Doctors rarely see patients with symptoms of both pulmonary fibrosis and emphysema, but those who do quickly learn that these patients chart a very different clinical course than those with either condition. A case study by researchers at Deccan College of Medical Sciences in India and the University of Florida underscores this, detailing a patient with combined pulmonary fibrosis and emphysema syndrome (CPFE), the disease’s particular characteristics, and concluding that a lung transplant is the only effective treatment available.
The study, “The worst of both worlds – combined pulmonary fibrosis and emphysema syndrome,” was published in the Annals of Translational Medicine.
Emphysema and pulmonary fibrosis have opposing physiological effects in the lungs. Whereas emphysema gradually damages the alveoli in the lungs, increasing lung capacity (overinflated lungs) and inducing shortness of breath, pulmonary fibrosis scars lung tissue, decreasing lung capacity and often increasing respiratory rates.
Researchers presented the case of a 63-year old man with severe shortness of breath, who had features of both emphysema and pulmonary fibrosis. An ex-smoker and a mechanical engineer, he had been exposed to asbestos, the major cause of malignant mesothelioma. The man was first diagnosed with emphysema in 2012, but computed tomography (CT) scans later revealed fibrosis and a thick walled cystic lesion (TWCL). Pulmonary function tests (PFT) also demonstrated mild obstruction with reduced oxygen exchange.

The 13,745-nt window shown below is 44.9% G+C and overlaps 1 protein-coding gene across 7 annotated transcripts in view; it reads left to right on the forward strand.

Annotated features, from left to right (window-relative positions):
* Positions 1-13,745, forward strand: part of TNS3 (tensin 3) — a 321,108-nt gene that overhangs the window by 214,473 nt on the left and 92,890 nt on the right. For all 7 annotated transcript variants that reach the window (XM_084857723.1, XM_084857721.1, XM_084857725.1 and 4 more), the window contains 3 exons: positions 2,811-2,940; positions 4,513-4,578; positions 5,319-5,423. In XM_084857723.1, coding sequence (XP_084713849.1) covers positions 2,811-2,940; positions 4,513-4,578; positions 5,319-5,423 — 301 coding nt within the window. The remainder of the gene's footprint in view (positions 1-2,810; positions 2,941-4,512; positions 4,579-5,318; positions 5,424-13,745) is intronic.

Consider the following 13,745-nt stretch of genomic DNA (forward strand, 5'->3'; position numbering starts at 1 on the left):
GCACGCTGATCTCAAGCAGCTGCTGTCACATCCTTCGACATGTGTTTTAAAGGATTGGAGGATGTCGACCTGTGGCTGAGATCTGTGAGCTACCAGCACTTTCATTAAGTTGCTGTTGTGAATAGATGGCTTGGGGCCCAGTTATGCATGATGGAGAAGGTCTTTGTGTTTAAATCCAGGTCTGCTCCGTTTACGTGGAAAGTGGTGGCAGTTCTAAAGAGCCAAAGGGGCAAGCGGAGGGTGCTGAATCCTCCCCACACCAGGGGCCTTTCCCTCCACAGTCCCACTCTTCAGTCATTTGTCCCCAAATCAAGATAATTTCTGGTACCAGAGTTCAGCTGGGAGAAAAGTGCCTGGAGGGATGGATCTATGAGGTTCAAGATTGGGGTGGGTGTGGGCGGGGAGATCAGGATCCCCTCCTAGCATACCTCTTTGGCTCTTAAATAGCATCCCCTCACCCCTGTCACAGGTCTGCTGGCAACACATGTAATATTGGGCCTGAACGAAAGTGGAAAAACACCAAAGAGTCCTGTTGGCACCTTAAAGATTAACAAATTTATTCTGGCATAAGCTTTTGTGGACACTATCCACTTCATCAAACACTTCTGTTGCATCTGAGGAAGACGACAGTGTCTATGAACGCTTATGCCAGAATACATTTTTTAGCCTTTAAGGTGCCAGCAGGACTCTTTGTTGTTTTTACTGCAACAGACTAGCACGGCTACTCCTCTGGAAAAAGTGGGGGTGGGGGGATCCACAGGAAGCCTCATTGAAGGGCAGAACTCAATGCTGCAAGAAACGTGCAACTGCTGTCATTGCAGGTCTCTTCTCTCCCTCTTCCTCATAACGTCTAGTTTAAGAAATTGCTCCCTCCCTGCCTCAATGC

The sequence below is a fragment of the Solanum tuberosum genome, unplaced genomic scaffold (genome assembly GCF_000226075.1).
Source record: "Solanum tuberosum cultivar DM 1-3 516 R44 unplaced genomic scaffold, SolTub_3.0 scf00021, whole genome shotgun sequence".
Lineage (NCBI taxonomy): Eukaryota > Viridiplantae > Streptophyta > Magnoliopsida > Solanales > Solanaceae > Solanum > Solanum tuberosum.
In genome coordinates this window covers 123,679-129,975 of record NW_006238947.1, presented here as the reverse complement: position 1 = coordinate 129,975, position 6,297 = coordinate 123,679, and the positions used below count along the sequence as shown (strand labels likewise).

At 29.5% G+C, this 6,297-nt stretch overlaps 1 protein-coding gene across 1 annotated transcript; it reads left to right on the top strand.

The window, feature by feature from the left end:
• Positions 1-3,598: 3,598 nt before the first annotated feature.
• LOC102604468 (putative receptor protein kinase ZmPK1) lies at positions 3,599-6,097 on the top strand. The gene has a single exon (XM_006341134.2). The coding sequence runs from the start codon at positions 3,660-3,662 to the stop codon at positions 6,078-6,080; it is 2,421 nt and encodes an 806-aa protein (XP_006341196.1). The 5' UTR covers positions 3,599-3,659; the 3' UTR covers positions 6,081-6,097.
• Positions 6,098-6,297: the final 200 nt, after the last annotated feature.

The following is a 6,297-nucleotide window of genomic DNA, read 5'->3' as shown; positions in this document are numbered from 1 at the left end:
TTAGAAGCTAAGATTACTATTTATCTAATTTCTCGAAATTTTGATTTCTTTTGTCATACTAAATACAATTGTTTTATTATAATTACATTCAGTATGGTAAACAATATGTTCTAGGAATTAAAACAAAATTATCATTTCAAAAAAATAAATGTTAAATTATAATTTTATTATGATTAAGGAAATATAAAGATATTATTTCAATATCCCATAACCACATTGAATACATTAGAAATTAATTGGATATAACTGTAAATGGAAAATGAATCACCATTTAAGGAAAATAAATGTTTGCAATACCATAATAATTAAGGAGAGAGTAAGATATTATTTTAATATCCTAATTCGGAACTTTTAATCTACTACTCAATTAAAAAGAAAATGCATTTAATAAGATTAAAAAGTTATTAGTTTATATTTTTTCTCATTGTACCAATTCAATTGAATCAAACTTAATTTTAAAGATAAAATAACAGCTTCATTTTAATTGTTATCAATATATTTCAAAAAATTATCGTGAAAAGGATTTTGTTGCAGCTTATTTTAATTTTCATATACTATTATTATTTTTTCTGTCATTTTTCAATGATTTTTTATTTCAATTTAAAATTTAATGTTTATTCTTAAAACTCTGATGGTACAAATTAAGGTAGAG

The authors believe this clinical presentation fits the clinical characteristics commonly used to identify CPFE syndrome. This syndrome is most common in male smokers, and its identification is crucial as these patients have different outcomes and disease course than those with emphysema or pulmonary fibrosis alone. Survival is poor in people with CPFE (median of 2.1 to 8.5 years), and they are at high risk of developing lung cancer, pulmonary arterial hypertension, and acute lung injury.
CPFE is identified using CT scans and radiography, and, increasingly, TWCL is recognized as unique to the syndrome. Such a lesion is found in nearly 73% of all CPFE patients, but has never been observed in people with pulmonary fibrosis or emphysema.
CPFE patients are often excluded from clinical trials designed for patients with chronic obstructive pulmonary disease (COPD, a type of emphysema) and idiopathic pulmonary fibrosis, and as a result it is not known if investigative or new therapies might treat this syndrome. Lung transplants are currently the best and only option, the authors said.
“In view of [the] poor survival data associated with this syndrome and the lack of a definitive management strategy, it is reasonable to offer lung transplantation to all patients with CPFE as soon as they are diagnosed,” they concluded. “Our patient underwent a rapid pre-transplant workup and has undergone a successful double-lung transplantation one week ago.”